There are many similarities to the Lares Trek, however overall they are different locations in the Andes mountains.
Within the magnificent snow-capped Andes, the beautiful Lares Valley has all the natural beauty of the magical mountain scenery and the legacy of the Incas but without the busy tourist crowds. In fact, the Lares Trek is so far off the beaten track that it has changed little over the last 500 years.
With stunning landscapes and remote settlements, the area has remained largely untouched by tourism and retains its authenticity, offering a glimpse of life the way it used to be in Peru highlands. You will meet traditionally dressed Andean farmers, and wander markets trading as they have done for centuries, see thatched stone and adobe houses and watch herds of llamas and alpacas roaming free.
The Lares trek is similar in grade to classic trek with one high mountain pass.
First of all, one good thing about the Lares Trek is that it is a little less physically complicated, but that does not mean that it is without difficulty. In terms of difficulty, the Inca is tougher due to its climbs (some steep, some with steps) and theirs descends (many steps). However don't underestimate the Lares, which has 2 of 3 passes over 4400 m and you’re trekking over 33 km (20.5 miles) in approximately 48 hours. They are approximately 33 kilometers in comparison with the 44 kilometers of the Inca Trail. Both have a lot of altitude gains and steep descents, although once again the Inca Trail slightly surpasses the Lares Trail on this front.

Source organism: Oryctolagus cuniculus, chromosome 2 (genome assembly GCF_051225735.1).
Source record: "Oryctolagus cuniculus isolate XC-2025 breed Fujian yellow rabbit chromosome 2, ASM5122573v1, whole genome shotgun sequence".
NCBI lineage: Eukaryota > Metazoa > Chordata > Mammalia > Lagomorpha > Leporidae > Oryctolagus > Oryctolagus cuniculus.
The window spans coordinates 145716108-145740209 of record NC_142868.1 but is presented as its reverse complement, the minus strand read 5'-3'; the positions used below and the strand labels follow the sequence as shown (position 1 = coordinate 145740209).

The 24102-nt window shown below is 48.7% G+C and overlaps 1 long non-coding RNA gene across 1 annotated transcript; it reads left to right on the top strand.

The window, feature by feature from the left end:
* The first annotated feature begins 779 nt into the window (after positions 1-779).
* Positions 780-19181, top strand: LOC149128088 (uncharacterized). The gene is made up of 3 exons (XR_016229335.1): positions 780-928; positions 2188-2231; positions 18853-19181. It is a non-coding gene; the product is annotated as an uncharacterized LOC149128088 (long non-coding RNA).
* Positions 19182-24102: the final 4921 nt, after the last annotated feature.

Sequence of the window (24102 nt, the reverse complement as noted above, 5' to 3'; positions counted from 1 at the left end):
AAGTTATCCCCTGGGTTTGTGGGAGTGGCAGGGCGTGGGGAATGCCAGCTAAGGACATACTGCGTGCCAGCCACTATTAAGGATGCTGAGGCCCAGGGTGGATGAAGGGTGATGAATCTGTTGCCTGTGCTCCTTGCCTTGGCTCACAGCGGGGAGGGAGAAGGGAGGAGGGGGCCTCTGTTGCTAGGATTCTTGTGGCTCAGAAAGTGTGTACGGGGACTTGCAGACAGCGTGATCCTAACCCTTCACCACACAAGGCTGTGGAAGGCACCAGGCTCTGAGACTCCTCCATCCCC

Compared to the Inca Trail trek, the Lares Trail is much less famous in the tourist circuit. This means that there is no competition for the tickets, it is not necessary to book so long in advance, and the walk will involve more privacy.
Also in this Lares trek vs Inca trail, there are some potential disadvantages to the Inca Trail trek. Due to its immense fame and popularity, it is necessary to plan your months of travel, and sometimes in the high season, almost a year, in advance. 500 hikers are allowed daily, half of which are guides and porters, so it can be difficult to find a place. In addition, the result is that the road can sometimes be full, especially if you are looking for a more solitary experience.
The first disadvantage of Lares Trail is the fact that you do not get to Machu Picchu through the Sun Gate.
The Inca Trail is 44 km (27 miles) in three full days and about 2 hours in the morning of Day 4. But I can say that it’s not about the distance, but the difficulty, and my personal opinion is that Inca is tougher, but not that much tougher than Lares.
The Inca Trail passes through the uninhabited areas, the Lares Trail passes through villages and farms inhabited by the modern Andean people, the descendants of the Incas who built Machu Picchu. During your trip, you probably have many opportunities to interact with the indigenous peoples of Peru, so the Lares Trail is a cultural experience in a way that the Inca Trail simply is not.
Depending how important that is to you, it may be a factor to consider. However, both treks finish at Machu Picchu and gives one an enchanting experience of one of the most impressive archeological ruins on the planet.